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Wet June has Maritime farmers concerned


July 7, 2009
By The Canadian Press

Topics

rainyweatherJuly 7, 2009, Fredericton, NB – Strawberry producers are shaking a fist
at the sky after more than two weeks of wet, cloudy weather in the
Maritimes.

July 7, 2009, Fredericton, NB – Strawberry producers are shaking a fist at the sky after more than two weeks of wet, cloudy weather in the Maritimes.

rainyweather 
  

With a bumper crop of green strawberries on their plants, damp, sunless days are slowing the ripening process and quickly causing ripe berries to rot on the plants.

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But they’re not the only ones hurting after June’s cool, rainy days.

Potatoes, for instance, are susceptible to late blight, the nemesis of growers.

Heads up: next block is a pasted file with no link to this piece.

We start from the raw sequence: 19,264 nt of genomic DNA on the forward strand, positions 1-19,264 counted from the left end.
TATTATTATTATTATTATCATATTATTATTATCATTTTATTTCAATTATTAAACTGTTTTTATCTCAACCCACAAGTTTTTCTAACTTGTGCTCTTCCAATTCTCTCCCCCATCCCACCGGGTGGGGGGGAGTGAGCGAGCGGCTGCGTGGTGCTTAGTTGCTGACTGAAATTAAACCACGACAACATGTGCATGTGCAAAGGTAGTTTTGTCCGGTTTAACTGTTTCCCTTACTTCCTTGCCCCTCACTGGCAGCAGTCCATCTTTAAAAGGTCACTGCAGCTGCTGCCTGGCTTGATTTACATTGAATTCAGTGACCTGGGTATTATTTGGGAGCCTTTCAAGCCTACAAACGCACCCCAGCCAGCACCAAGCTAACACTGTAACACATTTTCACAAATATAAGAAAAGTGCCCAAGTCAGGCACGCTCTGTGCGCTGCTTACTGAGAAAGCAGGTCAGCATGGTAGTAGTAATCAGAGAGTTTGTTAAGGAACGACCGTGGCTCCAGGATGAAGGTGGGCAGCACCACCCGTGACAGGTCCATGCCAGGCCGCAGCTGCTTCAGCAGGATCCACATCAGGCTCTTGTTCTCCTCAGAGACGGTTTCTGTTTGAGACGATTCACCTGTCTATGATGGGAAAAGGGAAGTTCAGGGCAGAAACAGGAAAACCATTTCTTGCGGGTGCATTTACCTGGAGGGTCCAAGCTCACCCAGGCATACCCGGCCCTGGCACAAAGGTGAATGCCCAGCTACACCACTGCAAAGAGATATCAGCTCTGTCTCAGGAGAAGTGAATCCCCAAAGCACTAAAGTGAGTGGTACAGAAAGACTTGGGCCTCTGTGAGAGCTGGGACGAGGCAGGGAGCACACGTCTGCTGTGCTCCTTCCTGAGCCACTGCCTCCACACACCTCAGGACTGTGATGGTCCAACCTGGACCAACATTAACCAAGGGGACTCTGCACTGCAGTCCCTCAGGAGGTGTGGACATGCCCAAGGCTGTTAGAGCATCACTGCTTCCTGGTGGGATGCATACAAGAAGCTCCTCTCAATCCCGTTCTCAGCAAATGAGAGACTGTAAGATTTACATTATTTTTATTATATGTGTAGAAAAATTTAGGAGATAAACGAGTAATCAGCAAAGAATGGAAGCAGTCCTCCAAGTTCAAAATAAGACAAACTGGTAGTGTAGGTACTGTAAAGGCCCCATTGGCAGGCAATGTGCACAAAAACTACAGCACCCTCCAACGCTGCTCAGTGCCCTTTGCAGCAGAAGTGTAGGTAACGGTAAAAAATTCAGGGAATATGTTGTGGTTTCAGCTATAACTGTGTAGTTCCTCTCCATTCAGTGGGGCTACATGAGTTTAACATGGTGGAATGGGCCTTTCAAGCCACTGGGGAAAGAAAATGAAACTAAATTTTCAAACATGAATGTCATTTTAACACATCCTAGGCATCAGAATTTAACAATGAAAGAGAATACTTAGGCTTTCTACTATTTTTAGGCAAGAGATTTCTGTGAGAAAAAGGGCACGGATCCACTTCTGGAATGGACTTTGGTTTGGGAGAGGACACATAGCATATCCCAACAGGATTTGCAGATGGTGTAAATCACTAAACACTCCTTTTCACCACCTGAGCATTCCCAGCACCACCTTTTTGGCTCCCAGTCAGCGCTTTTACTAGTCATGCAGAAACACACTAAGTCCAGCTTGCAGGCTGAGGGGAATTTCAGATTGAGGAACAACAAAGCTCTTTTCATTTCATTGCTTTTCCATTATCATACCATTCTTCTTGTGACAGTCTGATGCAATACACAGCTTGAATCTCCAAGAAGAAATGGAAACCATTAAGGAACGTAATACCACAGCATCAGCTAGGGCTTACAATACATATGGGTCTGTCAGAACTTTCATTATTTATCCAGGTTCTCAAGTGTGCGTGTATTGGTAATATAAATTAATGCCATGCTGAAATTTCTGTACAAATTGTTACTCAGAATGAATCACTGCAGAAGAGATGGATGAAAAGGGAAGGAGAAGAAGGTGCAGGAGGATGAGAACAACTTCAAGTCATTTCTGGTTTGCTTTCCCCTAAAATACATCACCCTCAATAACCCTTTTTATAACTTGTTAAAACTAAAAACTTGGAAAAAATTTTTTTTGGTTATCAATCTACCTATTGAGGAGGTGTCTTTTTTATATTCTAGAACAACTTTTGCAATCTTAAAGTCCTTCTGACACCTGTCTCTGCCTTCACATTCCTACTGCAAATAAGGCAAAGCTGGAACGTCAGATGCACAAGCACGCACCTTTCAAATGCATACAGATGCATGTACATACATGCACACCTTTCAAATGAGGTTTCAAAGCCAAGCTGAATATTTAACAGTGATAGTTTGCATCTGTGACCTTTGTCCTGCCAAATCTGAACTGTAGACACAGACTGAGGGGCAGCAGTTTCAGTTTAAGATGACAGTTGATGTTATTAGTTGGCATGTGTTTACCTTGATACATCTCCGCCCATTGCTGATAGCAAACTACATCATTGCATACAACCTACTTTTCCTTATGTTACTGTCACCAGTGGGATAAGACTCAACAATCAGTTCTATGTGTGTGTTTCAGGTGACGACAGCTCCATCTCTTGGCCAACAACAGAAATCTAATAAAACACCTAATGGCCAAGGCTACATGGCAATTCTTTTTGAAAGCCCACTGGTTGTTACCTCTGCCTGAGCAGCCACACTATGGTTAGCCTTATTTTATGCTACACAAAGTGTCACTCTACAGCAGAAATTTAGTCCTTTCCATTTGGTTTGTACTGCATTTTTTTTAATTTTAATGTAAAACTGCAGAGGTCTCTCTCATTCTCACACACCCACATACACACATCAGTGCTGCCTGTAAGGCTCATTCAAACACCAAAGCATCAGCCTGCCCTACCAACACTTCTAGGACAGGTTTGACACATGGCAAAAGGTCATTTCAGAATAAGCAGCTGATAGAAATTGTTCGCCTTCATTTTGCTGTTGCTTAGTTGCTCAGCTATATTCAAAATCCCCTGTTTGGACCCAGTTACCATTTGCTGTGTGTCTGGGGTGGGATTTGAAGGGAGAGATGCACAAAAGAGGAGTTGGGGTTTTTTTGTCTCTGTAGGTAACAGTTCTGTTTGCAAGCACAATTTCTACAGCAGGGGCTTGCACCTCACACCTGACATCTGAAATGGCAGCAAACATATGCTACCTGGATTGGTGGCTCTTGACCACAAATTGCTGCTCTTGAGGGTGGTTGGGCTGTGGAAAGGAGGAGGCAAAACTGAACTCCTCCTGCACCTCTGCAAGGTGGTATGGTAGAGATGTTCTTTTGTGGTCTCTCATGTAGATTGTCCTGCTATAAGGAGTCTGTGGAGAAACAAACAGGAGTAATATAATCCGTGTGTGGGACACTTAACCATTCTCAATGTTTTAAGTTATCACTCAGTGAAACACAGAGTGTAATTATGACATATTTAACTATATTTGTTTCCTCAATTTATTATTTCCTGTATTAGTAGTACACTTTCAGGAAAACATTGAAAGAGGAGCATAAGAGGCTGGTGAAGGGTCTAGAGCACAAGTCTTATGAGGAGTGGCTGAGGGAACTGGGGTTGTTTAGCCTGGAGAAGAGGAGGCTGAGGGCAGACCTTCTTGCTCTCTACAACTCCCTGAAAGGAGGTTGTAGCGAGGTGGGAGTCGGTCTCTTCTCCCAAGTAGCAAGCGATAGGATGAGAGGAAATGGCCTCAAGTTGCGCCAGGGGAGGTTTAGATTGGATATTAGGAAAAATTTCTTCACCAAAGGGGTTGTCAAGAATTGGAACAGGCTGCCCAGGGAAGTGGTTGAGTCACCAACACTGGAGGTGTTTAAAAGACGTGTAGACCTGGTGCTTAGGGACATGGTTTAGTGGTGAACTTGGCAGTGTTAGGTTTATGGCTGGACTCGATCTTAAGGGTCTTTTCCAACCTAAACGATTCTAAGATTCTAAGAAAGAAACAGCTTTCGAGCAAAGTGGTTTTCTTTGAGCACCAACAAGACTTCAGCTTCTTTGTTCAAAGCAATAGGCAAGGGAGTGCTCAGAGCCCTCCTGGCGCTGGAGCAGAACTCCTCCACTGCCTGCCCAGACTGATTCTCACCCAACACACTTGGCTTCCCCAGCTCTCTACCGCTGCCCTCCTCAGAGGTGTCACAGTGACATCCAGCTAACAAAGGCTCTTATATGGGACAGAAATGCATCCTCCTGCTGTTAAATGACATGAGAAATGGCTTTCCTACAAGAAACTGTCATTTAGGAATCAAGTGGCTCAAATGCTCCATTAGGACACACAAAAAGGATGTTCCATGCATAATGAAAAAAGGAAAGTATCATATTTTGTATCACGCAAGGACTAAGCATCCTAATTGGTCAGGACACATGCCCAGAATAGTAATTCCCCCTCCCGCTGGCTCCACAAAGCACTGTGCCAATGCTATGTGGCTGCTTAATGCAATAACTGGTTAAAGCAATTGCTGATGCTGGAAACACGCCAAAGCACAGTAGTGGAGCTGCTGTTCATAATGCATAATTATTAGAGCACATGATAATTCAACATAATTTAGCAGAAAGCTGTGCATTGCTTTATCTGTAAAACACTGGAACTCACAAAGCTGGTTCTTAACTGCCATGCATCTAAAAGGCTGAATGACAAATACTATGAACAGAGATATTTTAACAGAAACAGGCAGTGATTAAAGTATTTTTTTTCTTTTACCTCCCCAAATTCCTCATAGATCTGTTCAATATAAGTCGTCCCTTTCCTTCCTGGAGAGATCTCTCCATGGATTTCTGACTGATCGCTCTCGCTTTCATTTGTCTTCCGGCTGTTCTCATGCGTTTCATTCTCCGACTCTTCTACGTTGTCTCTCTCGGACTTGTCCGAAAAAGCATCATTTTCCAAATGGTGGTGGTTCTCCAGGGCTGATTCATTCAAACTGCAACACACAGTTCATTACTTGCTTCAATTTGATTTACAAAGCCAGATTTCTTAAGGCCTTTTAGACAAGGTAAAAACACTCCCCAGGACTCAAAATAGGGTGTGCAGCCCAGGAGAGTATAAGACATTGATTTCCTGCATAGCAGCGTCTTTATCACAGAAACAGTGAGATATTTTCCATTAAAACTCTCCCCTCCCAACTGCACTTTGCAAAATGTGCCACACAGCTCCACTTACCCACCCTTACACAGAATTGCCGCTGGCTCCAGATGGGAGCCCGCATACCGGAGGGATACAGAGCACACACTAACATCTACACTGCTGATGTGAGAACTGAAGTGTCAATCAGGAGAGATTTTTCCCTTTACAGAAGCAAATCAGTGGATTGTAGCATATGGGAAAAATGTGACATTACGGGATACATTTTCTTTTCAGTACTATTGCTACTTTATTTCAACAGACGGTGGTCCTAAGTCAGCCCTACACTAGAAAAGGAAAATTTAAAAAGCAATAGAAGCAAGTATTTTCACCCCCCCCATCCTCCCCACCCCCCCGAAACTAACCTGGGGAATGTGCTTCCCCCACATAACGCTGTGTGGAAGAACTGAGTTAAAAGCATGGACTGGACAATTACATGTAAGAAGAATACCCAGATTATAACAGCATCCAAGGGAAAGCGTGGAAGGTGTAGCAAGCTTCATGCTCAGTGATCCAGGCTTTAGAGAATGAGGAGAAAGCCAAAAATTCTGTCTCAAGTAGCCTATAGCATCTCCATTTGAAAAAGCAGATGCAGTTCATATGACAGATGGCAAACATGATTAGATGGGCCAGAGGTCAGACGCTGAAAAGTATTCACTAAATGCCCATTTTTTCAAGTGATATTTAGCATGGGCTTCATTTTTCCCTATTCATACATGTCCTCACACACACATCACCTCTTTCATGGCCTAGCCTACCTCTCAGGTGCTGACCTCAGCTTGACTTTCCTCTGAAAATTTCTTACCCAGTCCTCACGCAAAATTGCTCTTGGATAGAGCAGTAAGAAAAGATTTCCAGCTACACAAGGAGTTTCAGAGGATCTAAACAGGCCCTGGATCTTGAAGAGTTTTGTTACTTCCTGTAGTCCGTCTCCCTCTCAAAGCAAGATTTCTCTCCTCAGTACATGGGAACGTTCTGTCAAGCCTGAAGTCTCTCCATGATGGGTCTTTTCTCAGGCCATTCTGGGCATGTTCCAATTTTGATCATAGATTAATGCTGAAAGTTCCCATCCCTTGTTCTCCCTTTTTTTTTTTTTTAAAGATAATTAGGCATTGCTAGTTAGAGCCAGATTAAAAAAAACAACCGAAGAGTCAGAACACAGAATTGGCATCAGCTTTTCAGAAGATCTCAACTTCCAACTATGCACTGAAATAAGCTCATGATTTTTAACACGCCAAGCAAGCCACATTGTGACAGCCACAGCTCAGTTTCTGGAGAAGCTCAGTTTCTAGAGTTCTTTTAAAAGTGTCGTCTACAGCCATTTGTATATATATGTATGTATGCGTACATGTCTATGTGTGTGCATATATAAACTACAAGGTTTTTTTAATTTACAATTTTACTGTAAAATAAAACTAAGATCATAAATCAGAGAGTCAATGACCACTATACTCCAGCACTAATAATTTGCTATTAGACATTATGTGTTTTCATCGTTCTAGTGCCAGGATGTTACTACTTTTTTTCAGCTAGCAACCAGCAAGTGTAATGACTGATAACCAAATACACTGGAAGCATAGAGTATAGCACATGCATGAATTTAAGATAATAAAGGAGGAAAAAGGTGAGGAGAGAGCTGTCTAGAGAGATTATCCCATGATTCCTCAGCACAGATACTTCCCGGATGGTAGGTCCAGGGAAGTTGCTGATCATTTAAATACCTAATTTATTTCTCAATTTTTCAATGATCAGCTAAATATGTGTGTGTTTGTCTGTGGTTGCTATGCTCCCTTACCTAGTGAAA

“When it’s wet, they can’t get out and cultivate as frequently,” said Rob English, president of the Agricultural Alliance of New Brunswick. “They can’t even get in the fields.”

“Vegetable producers, if they’re on flat or low land, are going to have very, very soggy land and that’s going to be an impact,” he said. “If the ground stays wet, roots don’t have enough air and they suffocate.”

“The strawberry people have had their problems. Raspberries aren’t too far behind strawberries and they could be impacted,” English said. “We do need a break in the weather before things get really worse.”

“If we have a break very soon, most of this will be behind us very quickly. … If we have another couple of weeks of this, that can be pretty bad.”

Environment Canada says the last full day of sun in the Maritimes – from sunrise to sunset – was June 17.